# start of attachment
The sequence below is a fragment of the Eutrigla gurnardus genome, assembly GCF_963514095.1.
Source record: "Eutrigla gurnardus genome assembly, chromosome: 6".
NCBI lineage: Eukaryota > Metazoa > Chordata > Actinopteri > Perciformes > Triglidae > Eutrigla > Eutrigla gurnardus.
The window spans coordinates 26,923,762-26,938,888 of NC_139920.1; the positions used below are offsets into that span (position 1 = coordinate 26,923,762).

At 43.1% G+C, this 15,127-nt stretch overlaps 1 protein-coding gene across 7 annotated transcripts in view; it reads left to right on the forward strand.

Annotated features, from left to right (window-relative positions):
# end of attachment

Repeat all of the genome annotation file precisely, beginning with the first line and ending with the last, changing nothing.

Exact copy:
The sequence below is a fragment of the Eutrigla gurnardus genome, assembly GCF_963514095.1.
Source record: "Eutrigla gurnardus genome assembly, chromosome: 6".
NCBI lineage: Eukaryota > Metazoa > Chordata > Actinopteri > Perciformes > Triglidae > Eutrigla > Eutrigla gurnardus.
The window spans coordinates 26,923,762-26,938,888 of NC_139920.1; the positions used below are offsets into that span (position 1 = coordinate 26,923,762).

At 43.1% G+C, this 15,127-nt stretch overlaps 1 protein-coding gene across 7 annotated transcripts in view; it reads left to right on the forward strand.

Annotated features, from left to right (window-relative positions):